Thursday, April 1, 2010

Seven Basic Tips To Improve Your Web Site



Web navigation should be flushed out during the design phase.

The back button is a huge indicator of bad design.

Don't be too proud of the amount of time visitors spend on your web site. They might simply be lost.

Users don't read web sites. They scan. Words are not as important as visuals.
Images, from photographs to videos, can bring your company's values to life.

Never say you've finished your web site. It should evolve. Remove anything redundant, outdated, or trivial on an ongoing basis.

Fixing problems in the development phase or redesign process costs ten time more in the design phase. Addressing problems after the release can cost 100 times more than in the design phase.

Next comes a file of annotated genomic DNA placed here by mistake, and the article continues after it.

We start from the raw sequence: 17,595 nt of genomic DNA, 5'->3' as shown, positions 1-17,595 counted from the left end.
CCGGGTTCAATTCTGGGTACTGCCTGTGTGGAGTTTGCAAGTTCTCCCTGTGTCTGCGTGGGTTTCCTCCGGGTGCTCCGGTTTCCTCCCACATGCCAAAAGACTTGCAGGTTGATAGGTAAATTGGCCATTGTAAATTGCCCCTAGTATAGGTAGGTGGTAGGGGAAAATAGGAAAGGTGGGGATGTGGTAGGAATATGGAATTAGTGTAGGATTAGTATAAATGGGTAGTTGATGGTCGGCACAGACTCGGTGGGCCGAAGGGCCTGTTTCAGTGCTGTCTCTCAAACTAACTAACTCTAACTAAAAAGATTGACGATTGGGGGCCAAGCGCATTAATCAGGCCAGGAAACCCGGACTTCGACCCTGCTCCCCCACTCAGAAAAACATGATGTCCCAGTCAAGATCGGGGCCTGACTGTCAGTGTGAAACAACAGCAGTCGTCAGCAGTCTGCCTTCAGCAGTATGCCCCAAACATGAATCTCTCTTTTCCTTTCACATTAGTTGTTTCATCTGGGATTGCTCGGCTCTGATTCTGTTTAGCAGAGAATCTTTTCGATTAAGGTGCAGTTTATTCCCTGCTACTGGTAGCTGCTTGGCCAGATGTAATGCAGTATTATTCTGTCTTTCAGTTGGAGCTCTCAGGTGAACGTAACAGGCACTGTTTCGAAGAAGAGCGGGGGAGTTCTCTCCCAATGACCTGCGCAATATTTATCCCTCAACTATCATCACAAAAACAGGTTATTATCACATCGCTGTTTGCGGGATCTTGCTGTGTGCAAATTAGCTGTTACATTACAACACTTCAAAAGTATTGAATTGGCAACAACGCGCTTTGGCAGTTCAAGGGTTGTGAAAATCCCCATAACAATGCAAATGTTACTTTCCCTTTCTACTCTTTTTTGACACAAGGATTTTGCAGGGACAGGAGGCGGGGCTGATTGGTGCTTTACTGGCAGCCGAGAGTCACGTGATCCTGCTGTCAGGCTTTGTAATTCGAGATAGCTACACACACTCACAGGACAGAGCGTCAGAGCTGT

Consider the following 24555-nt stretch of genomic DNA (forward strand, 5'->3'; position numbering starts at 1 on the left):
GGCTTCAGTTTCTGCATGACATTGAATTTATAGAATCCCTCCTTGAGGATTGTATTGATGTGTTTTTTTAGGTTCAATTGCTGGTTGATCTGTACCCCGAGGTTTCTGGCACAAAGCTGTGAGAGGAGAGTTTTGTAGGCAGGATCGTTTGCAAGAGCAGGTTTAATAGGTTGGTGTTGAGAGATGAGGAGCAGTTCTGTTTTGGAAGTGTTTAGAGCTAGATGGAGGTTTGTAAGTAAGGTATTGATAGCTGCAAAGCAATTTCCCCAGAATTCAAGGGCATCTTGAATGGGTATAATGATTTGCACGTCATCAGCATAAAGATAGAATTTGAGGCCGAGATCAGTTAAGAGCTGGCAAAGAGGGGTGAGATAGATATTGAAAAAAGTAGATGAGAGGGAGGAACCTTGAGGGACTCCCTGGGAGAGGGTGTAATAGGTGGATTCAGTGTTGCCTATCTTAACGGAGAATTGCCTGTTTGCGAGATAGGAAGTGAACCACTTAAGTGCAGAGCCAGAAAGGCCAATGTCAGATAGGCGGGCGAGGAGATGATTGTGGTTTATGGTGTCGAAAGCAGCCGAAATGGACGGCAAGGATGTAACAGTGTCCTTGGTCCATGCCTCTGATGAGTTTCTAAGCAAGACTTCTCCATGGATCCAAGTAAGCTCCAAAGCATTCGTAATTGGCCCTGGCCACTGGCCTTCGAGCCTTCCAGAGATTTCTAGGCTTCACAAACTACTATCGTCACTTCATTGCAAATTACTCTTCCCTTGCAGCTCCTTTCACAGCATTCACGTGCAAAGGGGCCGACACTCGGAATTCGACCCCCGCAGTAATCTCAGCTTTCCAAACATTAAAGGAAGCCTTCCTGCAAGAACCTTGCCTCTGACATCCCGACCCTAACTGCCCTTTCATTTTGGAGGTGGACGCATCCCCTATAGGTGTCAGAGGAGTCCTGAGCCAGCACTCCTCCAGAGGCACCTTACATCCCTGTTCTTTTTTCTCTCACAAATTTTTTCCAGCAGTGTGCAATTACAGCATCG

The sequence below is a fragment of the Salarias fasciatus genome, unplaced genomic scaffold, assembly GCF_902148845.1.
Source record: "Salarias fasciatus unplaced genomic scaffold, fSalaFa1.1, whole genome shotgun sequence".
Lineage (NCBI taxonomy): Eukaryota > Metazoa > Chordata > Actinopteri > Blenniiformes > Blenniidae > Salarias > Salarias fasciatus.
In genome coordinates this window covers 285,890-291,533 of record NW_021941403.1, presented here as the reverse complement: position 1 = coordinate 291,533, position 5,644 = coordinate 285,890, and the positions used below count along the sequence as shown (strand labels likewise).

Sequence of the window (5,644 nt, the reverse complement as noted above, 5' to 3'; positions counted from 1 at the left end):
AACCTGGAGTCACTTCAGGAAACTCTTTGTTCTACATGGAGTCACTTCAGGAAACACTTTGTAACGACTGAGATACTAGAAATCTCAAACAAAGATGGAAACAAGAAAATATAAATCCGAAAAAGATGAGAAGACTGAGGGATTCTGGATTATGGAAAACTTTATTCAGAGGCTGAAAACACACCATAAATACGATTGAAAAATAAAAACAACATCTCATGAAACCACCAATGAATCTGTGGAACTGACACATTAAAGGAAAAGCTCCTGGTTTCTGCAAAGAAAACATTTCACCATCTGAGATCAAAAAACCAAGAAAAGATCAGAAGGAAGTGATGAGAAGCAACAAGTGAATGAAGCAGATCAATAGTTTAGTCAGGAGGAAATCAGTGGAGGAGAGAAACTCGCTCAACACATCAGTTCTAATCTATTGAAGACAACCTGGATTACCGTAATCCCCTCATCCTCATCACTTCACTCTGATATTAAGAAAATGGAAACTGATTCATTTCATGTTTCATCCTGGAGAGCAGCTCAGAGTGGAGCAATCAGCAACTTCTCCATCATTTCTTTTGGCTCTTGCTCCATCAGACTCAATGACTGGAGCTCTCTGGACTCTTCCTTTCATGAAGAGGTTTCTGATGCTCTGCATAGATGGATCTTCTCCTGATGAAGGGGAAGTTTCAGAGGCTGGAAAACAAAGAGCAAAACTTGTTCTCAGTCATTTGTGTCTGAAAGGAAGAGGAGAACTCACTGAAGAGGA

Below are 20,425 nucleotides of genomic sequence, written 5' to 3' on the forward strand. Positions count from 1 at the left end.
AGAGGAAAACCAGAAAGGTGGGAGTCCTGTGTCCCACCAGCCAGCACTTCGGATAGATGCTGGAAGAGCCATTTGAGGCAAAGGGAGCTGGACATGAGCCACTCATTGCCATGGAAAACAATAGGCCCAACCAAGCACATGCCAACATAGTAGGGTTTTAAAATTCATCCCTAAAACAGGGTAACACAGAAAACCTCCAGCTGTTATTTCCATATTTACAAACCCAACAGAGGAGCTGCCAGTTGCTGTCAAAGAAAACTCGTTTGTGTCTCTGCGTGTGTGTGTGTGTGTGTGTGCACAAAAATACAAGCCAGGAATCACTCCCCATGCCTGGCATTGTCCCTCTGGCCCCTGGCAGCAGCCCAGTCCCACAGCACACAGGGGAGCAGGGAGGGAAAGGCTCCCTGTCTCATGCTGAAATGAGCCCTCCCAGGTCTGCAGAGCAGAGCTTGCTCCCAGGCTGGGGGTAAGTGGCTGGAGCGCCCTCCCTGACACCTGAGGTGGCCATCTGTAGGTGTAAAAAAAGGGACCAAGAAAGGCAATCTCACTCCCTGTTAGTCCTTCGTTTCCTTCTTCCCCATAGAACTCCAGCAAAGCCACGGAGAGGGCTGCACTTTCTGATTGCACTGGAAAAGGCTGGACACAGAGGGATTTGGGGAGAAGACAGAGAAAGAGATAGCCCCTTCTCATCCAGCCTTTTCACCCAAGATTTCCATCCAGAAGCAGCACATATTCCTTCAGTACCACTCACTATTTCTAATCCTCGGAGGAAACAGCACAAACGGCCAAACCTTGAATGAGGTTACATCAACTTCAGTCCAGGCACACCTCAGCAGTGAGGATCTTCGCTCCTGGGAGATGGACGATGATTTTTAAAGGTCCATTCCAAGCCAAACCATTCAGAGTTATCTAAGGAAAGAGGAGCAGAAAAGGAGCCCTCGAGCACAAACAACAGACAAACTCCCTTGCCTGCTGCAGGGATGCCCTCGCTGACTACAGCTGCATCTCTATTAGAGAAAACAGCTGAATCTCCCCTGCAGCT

Finally, get top management buy-in to your web site by having them participate in the usability testing.

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To share common sense lessons learned with 40-plus years experience in marketing, sales and as a B2B publisher.

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I'm really just a "mature" guy picking up experience along the way. If only by osmosis, I've observed what works and what doesn't work under the marketing umbrella -- with 11 years in sales and marketing at Procter & Gamble; 30-plus years in B2B publishing (including three years as a publisher); and 1,000's of calls on every size company starting with the likes of Microsoft and Hewlett-Packard all the way down to small, brash start-ups.

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